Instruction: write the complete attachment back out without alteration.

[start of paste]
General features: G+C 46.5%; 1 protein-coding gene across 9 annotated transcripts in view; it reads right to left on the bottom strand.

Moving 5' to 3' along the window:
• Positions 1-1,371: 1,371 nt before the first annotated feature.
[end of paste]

General features: G+C 46.5%; 1 protein-coding gene across 9 annotated transcripts in view; it reads right to left on the bottom strand.

Moving 5' to 3' along the window:
• Positions 1-1,371: 1,371 nt before the first annotated feature.